On 28 June 1969, a riot just outside the Stonewall Inn bar, located on Christopher Street in Greenwich Village, New York City, marked a turning point in the fight for the emancipation of LGBTQ people. That night, the bar was raided by the police, which was all too common at the time with gay bars. But this time, gay people didn’t let the police walk over them. They stood up to the NYPD in an unprecedented weekend of rioting. This courageous act transformed the movement and led to thousands of LGBTQ people coming “out of the closet, into the streets!” It is important to revisit these events and draw the main lessons for today.

The crisis unfolding within the Committee for a Workers’ International (CWI) is reaching a critical phase, and a deep split is now imminent. The Spanish group of the CWI, Izquierda Revolucionaria, which only joined the CWI in 2017, has already split away and what remains of the Mexican and Venezuelan groups have followed suit. The Portuguese group has also left. To help readers understand what is happening, we take this opportunity to publish two opposition documents from 1991 and 1992, when a heated dispute took place within the Militant Tendency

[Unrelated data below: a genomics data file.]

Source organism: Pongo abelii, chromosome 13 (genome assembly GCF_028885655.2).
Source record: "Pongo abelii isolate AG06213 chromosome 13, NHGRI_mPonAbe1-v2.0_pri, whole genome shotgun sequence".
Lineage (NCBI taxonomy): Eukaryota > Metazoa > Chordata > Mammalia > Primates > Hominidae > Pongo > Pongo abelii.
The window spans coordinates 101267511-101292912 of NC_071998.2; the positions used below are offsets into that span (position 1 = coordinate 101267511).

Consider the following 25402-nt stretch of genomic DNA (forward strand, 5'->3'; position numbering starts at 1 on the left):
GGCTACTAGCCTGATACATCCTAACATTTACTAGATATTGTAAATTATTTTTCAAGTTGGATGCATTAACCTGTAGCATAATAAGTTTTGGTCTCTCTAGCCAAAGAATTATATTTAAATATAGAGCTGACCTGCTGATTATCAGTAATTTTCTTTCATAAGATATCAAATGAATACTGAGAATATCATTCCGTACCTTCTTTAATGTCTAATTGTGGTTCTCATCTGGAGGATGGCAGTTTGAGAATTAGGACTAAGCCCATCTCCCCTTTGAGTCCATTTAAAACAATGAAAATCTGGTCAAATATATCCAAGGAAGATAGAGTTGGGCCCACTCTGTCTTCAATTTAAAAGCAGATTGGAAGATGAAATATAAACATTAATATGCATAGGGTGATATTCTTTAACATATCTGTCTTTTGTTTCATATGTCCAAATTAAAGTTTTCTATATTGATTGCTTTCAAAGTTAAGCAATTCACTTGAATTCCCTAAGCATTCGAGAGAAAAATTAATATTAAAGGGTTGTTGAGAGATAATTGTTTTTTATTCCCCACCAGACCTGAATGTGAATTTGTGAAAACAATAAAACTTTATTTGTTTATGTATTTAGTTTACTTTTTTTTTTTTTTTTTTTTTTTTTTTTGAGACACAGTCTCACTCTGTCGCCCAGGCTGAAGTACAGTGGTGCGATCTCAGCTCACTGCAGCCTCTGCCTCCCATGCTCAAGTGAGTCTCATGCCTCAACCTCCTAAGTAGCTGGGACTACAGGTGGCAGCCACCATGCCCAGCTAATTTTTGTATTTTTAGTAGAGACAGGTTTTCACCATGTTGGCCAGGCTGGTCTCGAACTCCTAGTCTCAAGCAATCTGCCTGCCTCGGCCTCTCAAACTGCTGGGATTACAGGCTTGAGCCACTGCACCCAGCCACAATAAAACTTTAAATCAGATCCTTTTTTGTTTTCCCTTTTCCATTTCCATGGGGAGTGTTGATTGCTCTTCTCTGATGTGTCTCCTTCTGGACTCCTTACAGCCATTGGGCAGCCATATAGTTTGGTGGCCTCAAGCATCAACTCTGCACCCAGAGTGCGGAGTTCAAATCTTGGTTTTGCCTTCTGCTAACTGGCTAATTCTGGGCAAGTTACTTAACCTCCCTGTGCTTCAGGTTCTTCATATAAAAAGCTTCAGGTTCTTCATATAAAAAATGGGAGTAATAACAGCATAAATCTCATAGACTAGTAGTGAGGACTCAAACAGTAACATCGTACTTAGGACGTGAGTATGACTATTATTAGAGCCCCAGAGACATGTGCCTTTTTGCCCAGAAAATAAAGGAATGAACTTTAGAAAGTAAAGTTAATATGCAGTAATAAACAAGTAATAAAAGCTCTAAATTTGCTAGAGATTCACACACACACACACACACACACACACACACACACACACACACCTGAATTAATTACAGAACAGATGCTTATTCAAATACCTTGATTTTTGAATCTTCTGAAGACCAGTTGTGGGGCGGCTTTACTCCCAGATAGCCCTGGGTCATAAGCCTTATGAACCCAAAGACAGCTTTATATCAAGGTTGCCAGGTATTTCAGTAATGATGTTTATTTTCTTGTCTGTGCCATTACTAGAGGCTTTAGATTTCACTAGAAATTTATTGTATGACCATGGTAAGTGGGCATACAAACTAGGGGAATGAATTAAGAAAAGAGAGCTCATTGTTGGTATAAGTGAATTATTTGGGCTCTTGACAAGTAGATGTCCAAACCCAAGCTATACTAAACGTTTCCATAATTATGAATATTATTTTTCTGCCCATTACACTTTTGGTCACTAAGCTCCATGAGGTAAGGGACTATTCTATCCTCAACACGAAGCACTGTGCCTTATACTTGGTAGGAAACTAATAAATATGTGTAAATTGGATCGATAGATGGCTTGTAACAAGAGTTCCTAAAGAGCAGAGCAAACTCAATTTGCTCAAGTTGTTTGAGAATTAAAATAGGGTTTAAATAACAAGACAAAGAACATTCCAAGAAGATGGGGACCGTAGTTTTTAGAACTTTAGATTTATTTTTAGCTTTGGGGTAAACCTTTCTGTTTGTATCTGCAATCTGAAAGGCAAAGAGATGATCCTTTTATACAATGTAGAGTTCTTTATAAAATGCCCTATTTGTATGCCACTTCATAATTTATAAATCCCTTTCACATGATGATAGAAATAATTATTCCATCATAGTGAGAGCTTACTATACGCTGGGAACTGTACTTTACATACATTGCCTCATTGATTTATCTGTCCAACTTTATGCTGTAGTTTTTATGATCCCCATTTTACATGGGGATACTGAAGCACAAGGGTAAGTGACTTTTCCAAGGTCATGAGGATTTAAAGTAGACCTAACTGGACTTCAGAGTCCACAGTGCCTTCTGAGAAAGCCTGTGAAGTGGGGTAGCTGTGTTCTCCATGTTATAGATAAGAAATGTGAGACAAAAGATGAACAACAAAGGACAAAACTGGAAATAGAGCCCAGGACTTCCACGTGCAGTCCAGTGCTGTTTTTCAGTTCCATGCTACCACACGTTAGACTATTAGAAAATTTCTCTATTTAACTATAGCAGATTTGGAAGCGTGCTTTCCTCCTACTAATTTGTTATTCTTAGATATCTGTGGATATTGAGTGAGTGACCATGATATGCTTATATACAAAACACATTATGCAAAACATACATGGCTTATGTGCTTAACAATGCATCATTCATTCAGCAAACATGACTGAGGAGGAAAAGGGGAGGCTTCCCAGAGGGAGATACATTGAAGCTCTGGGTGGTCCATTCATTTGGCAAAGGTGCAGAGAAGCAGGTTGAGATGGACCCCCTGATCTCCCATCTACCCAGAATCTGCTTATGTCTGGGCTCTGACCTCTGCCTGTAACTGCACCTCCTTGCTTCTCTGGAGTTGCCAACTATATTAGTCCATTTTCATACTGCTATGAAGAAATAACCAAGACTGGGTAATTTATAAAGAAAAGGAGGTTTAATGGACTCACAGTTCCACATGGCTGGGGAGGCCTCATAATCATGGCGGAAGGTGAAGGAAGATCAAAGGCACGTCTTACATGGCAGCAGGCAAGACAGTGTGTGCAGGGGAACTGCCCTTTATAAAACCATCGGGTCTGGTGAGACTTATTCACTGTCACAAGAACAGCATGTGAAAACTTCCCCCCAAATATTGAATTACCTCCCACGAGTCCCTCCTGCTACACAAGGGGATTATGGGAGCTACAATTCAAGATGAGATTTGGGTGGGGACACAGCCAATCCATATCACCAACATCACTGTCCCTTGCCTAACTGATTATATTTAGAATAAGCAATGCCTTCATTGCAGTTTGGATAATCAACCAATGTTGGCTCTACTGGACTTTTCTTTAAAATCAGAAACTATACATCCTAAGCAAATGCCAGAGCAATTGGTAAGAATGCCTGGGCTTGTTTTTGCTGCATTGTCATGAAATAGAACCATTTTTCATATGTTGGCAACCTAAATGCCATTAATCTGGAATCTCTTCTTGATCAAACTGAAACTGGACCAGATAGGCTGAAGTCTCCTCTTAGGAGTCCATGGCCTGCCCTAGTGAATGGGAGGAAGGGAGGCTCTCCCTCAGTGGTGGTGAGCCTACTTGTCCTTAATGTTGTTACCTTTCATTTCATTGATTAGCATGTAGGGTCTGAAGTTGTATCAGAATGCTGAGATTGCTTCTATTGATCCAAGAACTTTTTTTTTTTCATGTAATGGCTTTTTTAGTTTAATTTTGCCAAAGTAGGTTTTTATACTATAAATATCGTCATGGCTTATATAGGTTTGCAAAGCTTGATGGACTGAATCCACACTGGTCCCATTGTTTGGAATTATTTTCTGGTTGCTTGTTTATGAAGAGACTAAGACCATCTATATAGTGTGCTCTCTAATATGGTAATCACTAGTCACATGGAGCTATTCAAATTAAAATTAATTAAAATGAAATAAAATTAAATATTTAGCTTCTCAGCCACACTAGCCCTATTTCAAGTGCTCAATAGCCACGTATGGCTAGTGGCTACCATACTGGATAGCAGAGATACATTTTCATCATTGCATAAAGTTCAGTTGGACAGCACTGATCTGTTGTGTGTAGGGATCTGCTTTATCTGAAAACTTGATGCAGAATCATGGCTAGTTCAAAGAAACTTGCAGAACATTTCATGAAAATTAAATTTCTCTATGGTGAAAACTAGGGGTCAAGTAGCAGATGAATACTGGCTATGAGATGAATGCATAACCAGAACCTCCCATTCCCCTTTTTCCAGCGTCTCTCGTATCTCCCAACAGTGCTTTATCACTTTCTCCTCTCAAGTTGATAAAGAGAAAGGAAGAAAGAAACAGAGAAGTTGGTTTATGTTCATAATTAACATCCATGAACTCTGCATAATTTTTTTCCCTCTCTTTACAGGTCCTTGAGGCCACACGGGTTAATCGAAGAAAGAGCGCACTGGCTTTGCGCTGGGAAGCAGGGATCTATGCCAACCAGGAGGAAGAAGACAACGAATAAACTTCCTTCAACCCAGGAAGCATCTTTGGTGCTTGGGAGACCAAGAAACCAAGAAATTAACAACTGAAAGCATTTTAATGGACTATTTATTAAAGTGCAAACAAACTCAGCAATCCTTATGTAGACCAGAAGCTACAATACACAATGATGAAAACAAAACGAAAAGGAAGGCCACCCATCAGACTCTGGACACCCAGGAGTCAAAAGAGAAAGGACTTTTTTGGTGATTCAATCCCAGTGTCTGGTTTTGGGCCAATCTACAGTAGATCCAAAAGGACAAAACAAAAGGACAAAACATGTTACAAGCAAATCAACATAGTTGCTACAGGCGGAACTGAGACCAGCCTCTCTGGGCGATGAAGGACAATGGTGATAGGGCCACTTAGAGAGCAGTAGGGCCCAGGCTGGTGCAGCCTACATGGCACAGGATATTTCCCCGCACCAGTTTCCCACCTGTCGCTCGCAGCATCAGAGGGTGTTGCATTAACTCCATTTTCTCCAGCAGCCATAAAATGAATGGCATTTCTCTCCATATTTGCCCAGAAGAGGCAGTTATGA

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Thirty years ago, the world’s largest-ever student movement was brought to a violent close by the so-called People’s Liberation Army. For about six weeks, hundreds of thousands, and at one point over a million, students, workers, Communist Party members and Beijing residents had flooded into and occupied Tiananmen Square, the same place from which forty years earlier Mao had proclaimed the founding of the People’s Republic of China.

On 28 June 1914, two pistol shots shattered the peace of a sunny afternoon in Sarajevo. Those shots reverberated around Europe and shattered the peace of the whole world. This was the beginning of the Great Slaughter. Could it have been avoided? Alan Woods uses the method of Marxism to answer this question. He explains that, actually, whilst individuals play an important role in history, to explain events such as wars, one must look at deeper causes.

From May to August of 1934, Minneapolis was rocked by a strike that would forever change the course of U.S. labour history. This was the strike of Teamsters Local 574, a union led by Trotskyists. Many of the best techniques used by organised labour today find their origins in the Minneapolis Strike, in particular the flying picket. However, the strike's greatest conquest was in laying the foundations for industrial unionism in North America, leading to the formation of the Congress of Industrial Organizations (CIO) in the following years. Above all, the Minneapolis Strike demonstrated the role played by the young forces of American Trotskyism in obtaining gains for workers.